Financial position and cash flow information
Working capital (c)
Total assets (d)
Long-term debt (d)
Total debt (d)
Depreciation and amortization
Cash provided by operating activities (e)
Cash provided (used) by investing activities
Cash provided (used) by financing
Return on average equity (f)
Current ratio (c) (g)
Per share information attributable to Harsco Corporation common stockholders
Basic—Income (loss) from continuing operations
Income (loss) from discontinued operations
Net income (loss)
Diluted—Income (loss) from continuing operations
Income (loss) from discontinued operations
Net income (loss)
Book value per share (i)
Cash dividends declared per share
Diluted weighted-average number of shares outstanding
Number of employees
The Company has adopted the new revenue recognition standard utilizing the modified retrospective transition method, including the use of practical expedients. Comparative information has not been restated and continues to be reported under accounting principles generally accepted in the U.S. in effect for those periods. See Note 2, Recently Adopted and Recently Issued Accounting Standards, in Part II, Item 8, "Financial Statements and Supplementary Data" for additional information.
Includes the effects of the acquisition of Altek Europe Holdings Limited and its affiliated entities. See Note 3, Acquisition, in Part II, Item 8, "Financial Statements and Supplementary Data" for additional information.
On January 1, 2017, the Company adopted changes issued by the Financial Accounting Standards Board ("FASB") related to the reclassification of current deferred tax assets and liabilities to non-current. As a result of these changes, the Company reclassified its net current deferred tax assets and liabilities to non-current, which reduced Net working capital by $27.1 million, $38.1 million and $37.9 million at December 31, 2016, 2015 and 2014, respectively.
On January 1, 2016, the Company adopted changes issued by the FASB related to simplifying the presentation of debt issuance costs. The changes required that debt issuance costs related to a recognized debt liability be presented in the balance sheet as a direct reduction from the carrying amount of that debt liability. The Company reclassified debt issuance costs in the amount of $10.1 million and $2.3 million at December 31, 2015 and 2014, respectively.
On January 1, 2017, the Company adopted changes issued by the FASB to the accounting for stock-based compensation. The Company reclassified employee taxes paid on stock compensation in the amount of $0.1 million, $0.3 million and $0.7 million for the year ended December 31, 2016, 2015 and 2014, respectively, from Cash provided by operating activities to Cash provided (used by) financing activities on its Consolidated Statement of Cash Flows.
Return on average equity is calculated by dividing income (loss) from continuing operations by average Harsco Corporation stockholders' equity throughout the year.
Current ratio is calculated by dividing total current assets by total current liabilities.
Does not total due to rounding.
Book value per share is calculated by dividing total equity by shares outstanding.
Item 7. Management's Discussion and Analysis of Financial Condition and Results of Operations.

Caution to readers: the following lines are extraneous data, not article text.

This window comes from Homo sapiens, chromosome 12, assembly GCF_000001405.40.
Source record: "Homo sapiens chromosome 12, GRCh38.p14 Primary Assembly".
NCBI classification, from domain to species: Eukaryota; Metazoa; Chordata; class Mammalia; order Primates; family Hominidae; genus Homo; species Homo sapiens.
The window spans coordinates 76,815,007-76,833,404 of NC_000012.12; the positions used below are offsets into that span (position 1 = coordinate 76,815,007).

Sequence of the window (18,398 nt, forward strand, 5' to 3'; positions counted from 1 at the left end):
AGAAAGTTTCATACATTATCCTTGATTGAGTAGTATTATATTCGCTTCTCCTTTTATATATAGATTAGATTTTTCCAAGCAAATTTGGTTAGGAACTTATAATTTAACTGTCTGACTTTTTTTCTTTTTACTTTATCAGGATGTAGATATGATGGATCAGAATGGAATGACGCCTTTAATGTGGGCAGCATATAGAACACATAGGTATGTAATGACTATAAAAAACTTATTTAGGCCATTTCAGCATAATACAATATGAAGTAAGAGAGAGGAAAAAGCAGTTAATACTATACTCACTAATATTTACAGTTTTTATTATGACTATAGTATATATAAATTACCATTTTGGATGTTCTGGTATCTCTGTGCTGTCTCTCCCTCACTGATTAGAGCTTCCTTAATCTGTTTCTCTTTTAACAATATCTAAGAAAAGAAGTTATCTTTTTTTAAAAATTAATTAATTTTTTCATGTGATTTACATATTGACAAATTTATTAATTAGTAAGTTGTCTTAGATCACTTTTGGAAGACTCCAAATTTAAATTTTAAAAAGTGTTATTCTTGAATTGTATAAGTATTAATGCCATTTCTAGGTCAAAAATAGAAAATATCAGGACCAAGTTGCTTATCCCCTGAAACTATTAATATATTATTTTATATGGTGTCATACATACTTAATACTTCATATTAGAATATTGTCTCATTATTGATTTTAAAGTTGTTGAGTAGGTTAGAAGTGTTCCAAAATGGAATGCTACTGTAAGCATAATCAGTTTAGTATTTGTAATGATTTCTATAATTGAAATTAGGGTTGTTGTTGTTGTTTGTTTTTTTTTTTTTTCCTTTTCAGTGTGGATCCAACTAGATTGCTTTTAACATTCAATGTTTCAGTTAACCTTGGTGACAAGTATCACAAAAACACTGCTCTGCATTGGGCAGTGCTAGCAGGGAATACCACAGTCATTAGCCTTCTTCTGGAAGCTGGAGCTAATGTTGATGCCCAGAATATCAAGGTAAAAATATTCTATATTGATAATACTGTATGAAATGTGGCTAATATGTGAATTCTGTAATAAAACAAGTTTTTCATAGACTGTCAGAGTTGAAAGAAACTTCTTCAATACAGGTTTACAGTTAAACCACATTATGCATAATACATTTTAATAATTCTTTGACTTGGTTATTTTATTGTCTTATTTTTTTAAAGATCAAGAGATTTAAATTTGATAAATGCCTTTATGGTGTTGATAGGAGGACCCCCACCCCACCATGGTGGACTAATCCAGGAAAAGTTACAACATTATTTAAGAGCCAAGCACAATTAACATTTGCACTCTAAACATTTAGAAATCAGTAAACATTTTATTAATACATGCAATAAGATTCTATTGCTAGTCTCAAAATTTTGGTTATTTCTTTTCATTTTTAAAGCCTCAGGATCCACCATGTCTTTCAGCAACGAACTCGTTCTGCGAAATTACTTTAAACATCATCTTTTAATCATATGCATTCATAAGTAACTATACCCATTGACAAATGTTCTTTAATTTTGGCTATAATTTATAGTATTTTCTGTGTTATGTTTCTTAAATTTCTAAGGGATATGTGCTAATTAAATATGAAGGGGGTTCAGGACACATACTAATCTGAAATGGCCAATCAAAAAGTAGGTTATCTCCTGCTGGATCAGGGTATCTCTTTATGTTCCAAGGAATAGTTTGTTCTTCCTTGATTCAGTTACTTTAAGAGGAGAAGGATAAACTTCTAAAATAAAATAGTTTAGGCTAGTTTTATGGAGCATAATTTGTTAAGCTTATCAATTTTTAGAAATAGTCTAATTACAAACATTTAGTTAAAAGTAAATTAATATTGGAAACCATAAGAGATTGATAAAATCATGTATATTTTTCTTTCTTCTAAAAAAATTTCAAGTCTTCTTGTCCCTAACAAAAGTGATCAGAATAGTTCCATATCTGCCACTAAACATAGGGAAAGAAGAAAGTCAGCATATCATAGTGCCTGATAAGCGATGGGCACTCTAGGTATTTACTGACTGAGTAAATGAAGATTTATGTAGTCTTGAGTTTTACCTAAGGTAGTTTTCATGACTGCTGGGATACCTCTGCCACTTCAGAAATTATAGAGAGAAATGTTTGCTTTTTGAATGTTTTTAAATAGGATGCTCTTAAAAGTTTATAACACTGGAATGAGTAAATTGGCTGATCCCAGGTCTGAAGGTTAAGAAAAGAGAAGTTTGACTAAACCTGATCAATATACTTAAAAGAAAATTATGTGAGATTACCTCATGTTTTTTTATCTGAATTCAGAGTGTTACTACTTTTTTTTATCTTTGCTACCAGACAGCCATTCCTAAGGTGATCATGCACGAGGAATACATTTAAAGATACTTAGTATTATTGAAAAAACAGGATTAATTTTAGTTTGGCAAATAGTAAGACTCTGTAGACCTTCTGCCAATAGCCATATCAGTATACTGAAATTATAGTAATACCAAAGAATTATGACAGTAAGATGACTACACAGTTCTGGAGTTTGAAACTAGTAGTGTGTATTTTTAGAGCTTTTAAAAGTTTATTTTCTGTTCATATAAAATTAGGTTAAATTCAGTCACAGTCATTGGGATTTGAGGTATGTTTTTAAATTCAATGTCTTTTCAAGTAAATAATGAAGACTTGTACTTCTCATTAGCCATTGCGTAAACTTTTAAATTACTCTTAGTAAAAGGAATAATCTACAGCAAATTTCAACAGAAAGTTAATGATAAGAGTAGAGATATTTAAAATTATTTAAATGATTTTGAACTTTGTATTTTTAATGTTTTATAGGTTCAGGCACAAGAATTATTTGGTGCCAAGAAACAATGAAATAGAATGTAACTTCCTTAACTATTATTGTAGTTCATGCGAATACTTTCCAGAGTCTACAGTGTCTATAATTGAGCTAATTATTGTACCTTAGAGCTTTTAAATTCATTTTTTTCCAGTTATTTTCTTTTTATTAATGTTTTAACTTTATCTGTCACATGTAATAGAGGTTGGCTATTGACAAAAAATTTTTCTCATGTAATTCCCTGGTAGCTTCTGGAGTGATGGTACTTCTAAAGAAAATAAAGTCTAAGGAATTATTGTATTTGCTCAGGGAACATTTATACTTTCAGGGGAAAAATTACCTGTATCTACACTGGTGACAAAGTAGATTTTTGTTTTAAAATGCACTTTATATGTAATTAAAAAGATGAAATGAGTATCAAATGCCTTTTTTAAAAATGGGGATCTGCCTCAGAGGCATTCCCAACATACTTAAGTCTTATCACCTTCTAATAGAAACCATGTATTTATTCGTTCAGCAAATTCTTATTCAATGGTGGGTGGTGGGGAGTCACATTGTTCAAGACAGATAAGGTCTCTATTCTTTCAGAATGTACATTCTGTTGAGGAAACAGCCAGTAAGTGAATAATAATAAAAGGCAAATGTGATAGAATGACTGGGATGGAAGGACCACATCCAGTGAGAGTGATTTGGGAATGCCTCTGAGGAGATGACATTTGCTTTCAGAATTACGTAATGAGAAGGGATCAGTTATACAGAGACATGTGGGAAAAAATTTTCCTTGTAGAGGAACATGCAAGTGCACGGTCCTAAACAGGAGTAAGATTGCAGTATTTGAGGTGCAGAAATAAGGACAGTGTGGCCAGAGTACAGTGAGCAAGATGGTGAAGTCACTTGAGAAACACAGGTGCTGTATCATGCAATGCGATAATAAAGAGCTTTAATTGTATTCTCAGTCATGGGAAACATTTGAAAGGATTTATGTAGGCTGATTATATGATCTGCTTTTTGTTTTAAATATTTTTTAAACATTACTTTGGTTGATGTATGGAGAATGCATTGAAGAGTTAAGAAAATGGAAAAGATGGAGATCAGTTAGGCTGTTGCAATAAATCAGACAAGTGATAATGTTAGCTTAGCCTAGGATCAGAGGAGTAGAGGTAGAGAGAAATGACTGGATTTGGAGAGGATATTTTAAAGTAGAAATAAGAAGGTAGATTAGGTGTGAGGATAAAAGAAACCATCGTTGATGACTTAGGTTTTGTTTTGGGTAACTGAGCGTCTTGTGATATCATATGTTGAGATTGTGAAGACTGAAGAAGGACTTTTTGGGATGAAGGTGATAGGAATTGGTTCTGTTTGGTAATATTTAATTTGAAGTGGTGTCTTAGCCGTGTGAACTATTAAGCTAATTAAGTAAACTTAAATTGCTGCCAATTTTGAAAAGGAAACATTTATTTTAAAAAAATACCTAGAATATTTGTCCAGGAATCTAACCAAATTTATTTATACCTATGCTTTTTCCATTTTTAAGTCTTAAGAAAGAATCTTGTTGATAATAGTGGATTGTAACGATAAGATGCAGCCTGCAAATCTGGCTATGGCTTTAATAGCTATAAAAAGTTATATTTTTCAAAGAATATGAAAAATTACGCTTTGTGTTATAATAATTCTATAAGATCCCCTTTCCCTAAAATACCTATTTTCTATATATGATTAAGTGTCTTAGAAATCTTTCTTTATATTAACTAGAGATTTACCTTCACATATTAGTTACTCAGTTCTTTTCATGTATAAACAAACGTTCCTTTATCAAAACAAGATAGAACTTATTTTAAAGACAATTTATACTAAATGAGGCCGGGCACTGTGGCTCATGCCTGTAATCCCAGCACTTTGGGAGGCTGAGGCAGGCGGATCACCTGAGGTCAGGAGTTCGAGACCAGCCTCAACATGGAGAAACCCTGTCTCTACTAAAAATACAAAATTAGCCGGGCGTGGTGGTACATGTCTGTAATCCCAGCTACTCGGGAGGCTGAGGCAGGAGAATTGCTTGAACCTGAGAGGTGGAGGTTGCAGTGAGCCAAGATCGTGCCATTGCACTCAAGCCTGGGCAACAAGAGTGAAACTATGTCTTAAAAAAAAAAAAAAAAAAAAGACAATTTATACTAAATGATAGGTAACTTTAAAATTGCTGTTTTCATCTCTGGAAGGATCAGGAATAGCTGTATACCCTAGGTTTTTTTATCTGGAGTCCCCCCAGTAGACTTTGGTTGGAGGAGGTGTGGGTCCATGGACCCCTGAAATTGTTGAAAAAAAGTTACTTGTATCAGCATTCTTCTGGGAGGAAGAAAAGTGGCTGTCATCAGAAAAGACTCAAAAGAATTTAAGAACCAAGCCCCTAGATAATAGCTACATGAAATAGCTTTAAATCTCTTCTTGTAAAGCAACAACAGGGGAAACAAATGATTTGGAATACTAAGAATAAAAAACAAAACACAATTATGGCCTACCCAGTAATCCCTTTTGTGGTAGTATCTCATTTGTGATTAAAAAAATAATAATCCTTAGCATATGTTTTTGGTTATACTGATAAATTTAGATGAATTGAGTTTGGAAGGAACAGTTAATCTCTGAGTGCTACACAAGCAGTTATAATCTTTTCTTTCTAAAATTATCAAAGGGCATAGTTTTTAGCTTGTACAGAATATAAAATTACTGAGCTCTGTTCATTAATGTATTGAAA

The following discussion should be read in conjunction with the Consolidated Financial Statements of Harsco Corporation (the "Company") provided under Part II, Item 8, "Financial Statements and Supplementary Data," of this Annual Report on Form 10-K.
Amounts included in this Item 7 of this Annual Report on Form 10-K are rounded in millions and all percentages are calculated based on actual amounts. As a result, minor differences may exist due to rounding.
The nature of the Company's business, together with the number of countries in which it operates, subject it to changing economic, competitive, regulatory and technological conditions, risks and uncertainties. In accordance with the "safe harbor" provisions of Section 27A of the Securities Act of 1933 and Section 21E of the Securities Exchange Act of 1934, the Company provides the following cautionary remarks regarding important factors that, among others, could cause future results to differ materially from the results contemplated by forward-looking statements, including the expectations and assumptions expressed or implied herein. Forward-looking statements contained herein could include, among other things, statements about management's confidence in and strategies for performance; expectations for new and existing products, technologies and opportunities; and expectations regarding growth, sales, cash flows, and earnings. Forward-looking statements can be identified by the use of such terms as "may," "could," "expect," "anticipate," "intend," "believe," "likely," "estimate," "outlook," "plan" or other comparable terms.
Factors that could cause actual results to differ, perhaps materially, from those implied by forward-looking statements include, but are not limited to: (1) changes in the worldwide business environment in which the Company operates, including general economic conditions; (2) changes in currency exchange rates, interest rates, commodity and fuel costs and capital costs;(3) changes in the performance of equity and bond markets that could affect, among other things, the valuation of the assets in the Company's pension plans and the accounting for pension assets, liabilities and expenses; (4) changes in governmental laws and regulations, including environmental, occupational health and safety, tax and import tariff standards; (5) market and competitive changes, including pricing pressures, market demand and acceptance for new products, services and technologies; (6) the Company's inability or failure to protect its intellectual property rights from infringement in one or more of the many countries in which the Company operates; (7) failure to effectively prevent, detect or recover from breaches in the Company's cybersecurity infrastructure; (8) unforeseen business disruptions in one